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For Republicans, 2010 was a Tea Party, with Republicans winning more elected offices than at any time since before the 1929 crash. Key parts of the coalition that elected Barack Obama — minorities and young people especially — stayed home. And the voters who showed up to vote in the midst of the worst of the Great Recession decided to give Republicans a shot.

But with the Tea Party constantly hitting new lows in popularity and Republican Party identification falling as Democratic membership grows, many of the statewide GOP candidates — especially those in purple states — are facing stiff headwinds as they seek re-election in 2014.

The New York Times‘ Micah Cohen points out that “an incumbent governor’s job approval ratings have been shown to be strongly correlated with how constituents vote.” Cohen looked at those ratings for the FiveThirtyEight blog and found that 8 of the 10 most vulnerable governors are Republicans. Of those eight, six especially benefited from or cloaked themselves with the Tea Party.

Here are the most vulnerable Tea Party governors.

Photo: Dwight Burdette 

Rick Perry

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As Texas’ longest serving governor and the worst presidential frontrunner in American history, Rick Perry has quite a legacy. The state unemployment situation is better than most of the country, however, its graduation rates and health care results are some of the nation’s worst. Perry has taken on the state’s Planned Parenthood, and in doing so deprived thousands of women and children of basic care. Though Perry sees himself as a Tea Party icon, the candidate he supported for U.S. Senate in 2012 was defeated by Mr. Tea Party — Ted Cruz. But the governor has been working for the government since 1984 — when he was elected as a Democrat. Even though his approval rating is -1, he likely has nothing better to do than seek a fourth term.

Photo: Gage Skidmore via Flickr.com

Nikki Haley

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South Carolina’s governor was boosted to prominence with a timely endorsement from Sarah Palin. As a GOP governor in a blood-red state, she should face a pretty easy path to re-election, even though she has a -3 approval rating. She barely bested her Democratic opponent Vincent Sheheen in 2010 when rumors of infidelity dogged her campaign, and a recent poll shows that a rematch could be just as close. Her endorsement of Mitt Romney helped Newt Gingrich win her state in the 2012 GOP primary and she’s enraged some of the state’s old guard, who say she’s employing an “us v. them” mentality.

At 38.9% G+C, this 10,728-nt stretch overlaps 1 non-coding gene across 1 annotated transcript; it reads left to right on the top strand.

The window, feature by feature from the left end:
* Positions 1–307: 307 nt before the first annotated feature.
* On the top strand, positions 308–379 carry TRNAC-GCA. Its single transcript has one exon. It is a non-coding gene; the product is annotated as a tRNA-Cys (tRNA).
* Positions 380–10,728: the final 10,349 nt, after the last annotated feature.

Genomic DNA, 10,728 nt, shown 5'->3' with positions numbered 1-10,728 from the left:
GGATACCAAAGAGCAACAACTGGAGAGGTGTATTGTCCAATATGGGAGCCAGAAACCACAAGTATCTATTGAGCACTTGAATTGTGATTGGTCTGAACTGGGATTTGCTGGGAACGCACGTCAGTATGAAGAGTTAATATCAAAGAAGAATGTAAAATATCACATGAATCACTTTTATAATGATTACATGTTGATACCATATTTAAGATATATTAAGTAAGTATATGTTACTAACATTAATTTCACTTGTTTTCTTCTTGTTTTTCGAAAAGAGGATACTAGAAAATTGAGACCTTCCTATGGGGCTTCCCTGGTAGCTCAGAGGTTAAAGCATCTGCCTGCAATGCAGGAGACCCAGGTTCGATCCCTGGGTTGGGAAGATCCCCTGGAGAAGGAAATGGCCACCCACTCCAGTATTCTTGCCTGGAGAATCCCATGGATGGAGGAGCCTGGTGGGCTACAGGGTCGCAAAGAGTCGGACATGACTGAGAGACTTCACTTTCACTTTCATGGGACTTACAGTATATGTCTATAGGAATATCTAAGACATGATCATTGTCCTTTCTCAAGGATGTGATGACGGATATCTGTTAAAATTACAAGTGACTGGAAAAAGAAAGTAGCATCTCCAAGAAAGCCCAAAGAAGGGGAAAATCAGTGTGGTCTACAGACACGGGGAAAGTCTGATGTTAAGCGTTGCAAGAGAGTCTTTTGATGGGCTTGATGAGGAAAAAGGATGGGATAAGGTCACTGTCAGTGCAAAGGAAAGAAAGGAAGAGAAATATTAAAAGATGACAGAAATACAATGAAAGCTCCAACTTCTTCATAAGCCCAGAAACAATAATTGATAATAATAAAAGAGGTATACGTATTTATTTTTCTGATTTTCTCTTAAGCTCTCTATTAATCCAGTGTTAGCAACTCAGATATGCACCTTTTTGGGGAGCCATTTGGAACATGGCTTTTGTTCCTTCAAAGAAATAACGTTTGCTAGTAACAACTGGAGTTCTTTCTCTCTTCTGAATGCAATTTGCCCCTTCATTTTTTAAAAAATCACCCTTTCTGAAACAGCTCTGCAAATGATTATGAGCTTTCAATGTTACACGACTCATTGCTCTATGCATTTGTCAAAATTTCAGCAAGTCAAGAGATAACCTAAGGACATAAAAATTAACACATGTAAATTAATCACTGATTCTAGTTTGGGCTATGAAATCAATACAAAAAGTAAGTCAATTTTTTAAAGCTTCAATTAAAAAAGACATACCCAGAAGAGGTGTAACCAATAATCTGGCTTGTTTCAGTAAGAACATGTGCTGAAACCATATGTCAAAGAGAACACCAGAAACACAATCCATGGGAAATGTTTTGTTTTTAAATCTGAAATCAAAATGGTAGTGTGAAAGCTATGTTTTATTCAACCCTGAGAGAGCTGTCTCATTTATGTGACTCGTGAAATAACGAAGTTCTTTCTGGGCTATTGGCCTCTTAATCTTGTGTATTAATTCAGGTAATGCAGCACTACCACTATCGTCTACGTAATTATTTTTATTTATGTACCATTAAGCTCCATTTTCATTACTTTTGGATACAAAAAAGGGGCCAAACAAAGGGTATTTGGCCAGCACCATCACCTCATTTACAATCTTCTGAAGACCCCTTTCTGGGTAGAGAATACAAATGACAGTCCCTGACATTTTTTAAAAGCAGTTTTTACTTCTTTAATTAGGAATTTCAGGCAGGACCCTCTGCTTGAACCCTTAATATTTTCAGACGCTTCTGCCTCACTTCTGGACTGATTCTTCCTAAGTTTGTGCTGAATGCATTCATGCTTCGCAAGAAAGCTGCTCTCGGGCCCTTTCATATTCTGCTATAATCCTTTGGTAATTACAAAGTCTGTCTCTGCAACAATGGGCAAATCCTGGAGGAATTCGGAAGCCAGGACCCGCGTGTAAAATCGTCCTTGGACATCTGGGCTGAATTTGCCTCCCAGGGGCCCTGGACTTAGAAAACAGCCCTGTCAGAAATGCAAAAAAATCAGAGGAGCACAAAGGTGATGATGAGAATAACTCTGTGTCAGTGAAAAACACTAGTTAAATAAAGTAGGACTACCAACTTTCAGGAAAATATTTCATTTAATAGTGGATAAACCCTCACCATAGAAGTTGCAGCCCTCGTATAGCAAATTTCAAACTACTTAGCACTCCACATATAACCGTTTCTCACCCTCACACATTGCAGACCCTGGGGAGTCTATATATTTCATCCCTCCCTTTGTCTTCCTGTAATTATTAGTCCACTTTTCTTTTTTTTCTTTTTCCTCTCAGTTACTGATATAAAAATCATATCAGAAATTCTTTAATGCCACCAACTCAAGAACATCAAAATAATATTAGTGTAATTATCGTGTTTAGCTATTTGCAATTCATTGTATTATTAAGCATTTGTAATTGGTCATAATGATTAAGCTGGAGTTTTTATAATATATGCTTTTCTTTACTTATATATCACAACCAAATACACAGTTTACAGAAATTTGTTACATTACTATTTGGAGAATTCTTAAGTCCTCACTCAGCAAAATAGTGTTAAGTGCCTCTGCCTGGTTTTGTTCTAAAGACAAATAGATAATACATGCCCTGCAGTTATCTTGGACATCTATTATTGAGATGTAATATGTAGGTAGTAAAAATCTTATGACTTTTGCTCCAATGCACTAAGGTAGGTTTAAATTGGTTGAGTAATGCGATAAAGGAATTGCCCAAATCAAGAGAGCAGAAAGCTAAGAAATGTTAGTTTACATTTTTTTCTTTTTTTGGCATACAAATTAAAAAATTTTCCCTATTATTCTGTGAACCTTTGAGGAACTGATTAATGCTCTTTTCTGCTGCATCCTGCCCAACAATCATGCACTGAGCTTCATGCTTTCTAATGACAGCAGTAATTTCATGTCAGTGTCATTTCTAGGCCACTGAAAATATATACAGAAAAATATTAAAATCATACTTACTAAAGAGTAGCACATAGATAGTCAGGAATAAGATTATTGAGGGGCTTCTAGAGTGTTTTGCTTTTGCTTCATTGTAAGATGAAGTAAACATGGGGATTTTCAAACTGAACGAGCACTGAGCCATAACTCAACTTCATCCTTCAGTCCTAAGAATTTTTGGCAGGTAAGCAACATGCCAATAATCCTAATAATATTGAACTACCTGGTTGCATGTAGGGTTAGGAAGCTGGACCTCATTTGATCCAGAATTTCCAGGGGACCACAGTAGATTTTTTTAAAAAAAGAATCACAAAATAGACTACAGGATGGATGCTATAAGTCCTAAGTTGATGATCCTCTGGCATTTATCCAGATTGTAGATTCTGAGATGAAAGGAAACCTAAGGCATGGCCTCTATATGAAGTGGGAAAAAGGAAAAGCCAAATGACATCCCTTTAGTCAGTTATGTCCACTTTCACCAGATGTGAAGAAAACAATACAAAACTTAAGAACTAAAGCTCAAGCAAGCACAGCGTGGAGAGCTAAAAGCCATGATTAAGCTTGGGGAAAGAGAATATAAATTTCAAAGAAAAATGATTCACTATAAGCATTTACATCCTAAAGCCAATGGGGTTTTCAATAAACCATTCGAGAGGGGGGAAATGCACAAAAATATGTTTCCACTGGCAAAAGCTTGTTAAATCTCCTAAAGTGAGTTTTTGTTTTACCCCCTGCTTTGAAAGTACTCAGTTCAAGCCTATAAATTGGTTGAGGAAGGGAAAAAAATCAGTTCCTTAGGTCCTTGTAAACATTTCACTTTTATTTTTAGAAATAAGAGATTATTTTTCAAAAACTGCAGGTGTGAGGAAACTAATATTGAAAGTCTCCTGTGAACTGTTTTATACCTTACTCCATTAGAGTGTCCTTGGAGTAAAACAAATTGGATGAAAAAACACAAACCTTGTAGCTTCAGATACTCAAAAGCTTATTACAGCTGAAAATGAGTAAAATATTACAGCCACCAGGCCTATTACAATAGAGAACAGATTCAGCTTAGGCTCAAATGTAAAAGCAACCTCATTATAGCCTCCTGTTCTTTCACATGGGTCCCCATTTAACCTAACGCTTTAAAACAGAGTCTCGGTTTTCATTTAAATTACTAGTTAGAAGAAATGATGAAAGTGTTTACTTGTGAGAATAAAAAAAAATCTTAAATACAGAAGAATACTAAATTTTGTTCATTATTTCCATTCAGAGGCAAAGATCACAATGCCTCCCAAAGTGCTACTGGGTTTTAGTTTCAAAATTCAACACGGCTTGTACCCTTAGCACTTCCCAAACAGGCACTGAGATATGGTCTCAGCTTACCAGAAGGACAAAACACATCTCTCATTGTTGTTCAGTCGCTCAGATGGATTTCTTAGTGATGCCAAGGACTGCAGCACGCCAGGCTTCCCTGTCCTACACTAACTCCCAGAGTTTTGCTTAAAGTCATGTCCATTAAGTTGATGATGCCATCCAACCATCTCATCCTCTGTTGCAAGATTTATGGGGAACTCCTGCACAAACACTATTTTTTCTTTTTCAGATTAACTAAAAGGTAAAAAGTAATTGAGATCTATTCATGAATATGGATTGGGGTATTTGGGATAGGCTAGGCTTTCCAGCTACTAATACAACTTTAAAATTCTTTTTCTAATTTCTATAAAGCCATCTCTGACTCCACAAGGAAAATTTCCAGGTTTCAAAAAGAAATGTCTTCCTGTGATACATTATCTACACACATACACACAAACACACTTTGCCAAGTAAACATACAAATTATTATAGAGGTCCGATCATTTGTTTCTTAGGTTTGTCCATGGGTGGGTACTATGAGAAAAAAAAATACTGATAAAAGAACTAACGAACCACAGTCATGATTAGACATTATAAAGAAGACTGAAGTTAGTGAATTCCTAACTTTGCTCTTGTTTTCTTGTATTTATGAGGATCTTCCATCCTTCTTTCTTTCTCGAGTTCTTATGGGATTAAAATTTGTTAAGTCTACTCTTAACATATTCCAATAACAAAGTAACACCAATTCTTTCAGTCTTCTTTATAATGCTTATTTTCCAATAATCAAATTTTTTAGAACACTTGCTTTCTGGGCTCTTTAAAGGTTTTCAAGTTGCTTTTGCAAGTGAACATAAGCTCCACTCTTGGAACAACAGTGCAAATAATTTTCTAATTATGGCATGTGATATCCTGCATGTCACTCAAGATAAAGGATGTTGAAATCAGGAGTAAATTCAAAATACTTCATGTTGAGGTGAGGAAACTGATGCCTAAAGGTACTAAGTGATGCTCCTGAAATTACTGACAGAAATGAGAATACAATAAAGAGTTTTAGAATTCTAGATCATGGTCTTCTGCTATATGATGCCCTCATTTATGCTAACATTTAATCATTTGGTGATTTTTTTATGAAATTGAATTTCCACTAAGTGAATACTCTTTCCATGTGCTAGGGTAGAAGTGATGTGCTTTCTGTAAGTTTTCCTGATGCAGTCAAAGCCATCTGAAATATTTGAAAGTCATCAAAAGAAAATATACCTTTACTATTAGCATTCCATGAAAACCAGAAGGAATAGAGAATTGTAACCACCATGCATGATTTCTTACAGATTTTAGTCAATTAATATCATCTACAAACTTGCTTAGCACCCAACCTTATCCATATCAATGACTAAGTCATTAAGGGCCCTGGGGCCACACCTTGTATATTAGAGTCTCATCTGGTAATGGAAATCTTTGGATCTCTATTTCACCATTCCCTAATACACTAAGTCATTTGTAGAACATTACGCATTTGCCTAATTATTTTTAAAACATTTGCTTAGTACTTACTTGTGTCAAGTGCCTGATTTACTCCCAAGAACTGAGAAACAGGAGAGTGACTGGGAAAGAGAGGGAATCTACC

Rick Snyder

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The current governor of Michigan seems to have avoided a GOP primary challenge by giving in to the right wing’s dream of enacting a “right to work” law designed to crush the state’s unions. Since then he’s tried to moderate himself by supporting Medicaid expansion, which was then killed by Tea Partiers in the legislature. Synder’s ultimate problem is that most of the state’s economic recovery was due to the auto rescue, which he played no part in. His policies of cutting taxes for business while raising them on pensioners haven’t been connected to any job creation. But even with a -8 approval rating, Snyder does have some hope of keeping his job if no Democratic candidate who can be competitive in the whole state takes him on.

AP Photo/Paul Sancya

Paul LePage

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Maine’s governor first earned his -12 approval rating by hiring his 22-year old daughter as his chief of staff. He then refused to attend any Martin Luther King Jr. Day celebrations and had a pro-labor mural removed from the Maine Department of Labor. He also referred to the IRS as “the new Gestapo,” which is exactly the kind of rhetoric that killed in 2010, but falls a bit flat in 2013. LePage won a three-way race in 2010 and his advisors believe he could do so again next year.

Photo: Jason Savage

Tom Corbett

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Pennsylvania governor Tom Corbett has a -14 approval rating, and the only reason he has any prayer of defeating his likely opponent, congresswoman Allyson Schwartz (D-PA), is that his election will take place in 2014, not 2016. The Keystone State has gone Democratic in presidential elections since 1992. Corbett’s red-state governance is tremendously unpopular in urban areas of the state. And even rural voters don’t seem think they’re getting their money’s worth from the nation’s highest-paid governor.

Photo: Jenn Grover

Rick Scott

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The Florida governor is so unpopular that when a storm pulled him away from the Republican National Convention, some thought it was gift from God. His -20 approval rating and recent attempt to pander to the center by trying to convince Republicans to accept some parts of Obamacare mean he’s probably at risk for a primary challenge. If he survives that, he likely will face former governor Charlie Crist, a recent Democratic convert. This would be sweet justice for Crist, who lost to Tea Partier Marco Rubio when seeking the GOP nomination for U.S. Senate. What could be a better a exclamation point on the end of the Tea Party’s moment in national politics?

Photo: Gage Skidmore via Flickr.com

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